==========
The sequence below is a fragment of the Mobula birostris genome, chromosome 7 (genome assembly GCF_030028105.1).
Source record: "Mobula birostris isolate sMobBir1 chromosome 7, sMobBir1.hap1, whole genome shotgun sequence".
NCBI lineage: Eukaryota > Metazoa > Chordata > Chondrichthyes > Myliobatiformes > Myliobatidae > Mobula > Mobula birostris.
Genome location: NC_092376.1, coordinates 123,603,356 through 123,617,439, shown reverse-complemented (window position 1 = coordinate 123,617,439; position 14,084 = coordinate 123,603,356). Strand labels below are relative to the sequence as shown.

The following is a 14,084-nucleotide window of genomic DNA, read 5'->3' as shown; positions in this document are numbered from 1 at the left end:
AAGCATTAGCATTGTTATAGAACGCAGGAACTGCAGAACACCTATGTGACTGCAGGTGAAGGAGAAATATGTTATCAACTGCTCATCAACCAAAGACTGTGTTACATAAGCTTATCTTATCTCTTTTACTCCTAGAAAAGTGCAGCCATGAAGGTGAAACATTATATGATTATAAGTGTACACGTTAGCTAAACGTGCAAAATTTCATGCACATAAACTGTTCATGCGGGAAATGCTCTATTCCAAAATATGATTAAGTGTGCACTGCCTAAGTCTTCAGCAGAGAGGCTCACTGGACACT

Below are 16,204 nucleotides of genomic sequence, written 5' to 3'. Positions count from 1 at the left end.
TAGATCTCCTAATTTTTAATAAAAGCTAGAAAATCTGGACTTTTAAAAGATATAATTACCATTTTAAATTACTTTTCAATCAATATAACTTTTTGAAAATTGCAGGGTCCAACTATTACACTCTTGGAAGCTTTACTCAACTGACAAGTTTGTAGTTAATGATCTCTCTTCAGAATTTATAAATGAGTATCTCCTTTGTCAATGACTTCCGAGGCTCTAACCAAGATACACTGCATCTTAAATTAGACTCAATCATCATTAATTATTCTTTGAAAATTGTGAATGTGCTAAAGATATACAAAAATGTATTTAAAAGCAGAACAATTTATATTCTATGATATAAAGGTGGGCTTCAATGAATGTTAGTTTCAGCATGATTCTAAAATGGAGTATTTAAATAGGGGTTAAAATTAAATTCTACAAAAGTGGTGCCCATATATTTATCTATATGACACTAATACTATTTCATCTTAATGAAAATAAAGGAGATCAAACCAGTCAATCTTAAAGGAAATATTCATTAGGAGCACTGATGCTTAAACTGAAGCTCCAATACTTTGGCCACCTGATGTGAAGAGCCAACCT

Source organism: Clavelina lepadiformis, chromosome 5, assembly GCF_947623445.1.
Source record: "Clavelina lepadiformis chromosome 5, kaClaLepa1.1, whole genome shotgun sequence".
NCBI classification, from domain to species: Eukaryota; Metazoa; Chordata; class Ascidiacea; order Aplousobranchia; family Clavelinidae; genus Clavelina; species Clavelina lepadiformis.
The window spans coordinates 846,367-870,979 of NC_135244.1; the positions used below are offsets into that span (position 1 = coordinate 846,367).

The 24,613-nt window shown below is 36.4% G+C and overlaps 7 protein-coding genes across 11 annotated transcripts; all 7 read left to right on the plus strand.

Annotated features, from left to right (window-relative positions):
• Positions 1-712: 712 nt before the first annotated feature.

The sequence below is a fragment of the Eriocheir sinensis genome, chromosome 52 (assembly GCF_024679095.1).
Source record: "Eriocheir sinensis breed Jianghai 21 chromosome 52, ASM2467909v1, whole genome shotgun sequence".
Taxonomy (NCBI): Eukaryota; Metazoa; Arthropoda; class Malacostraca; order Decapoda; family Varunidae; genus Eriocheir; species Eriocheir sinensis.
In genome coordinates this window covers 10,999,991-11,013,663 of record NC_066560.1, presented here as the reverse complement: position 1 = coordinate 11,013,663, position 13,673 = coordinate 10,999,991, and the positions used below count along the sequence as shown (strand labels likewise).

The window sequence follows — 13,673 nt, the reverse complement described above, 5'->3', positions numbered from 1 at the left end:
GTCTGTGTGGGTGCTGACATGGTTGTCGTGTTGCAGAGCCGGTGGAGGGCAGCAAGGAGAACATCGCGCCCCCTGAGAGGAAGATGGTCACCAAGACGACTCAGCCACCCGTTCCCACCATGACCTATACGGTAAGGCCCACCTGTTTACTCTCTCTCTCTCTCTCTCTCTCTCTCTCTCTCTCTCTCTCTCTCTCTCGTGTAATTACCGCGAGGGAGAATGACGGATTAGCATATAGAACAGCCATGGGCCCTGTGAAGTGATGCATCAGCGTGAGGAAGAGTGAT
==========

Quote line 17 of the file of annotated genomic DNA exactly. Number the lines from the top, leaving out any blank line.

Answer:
Source record: "Eriocheir sinensis breed Jianghai 21 chromosome 52, ASM2467909v1, whole genome shotgun sequence".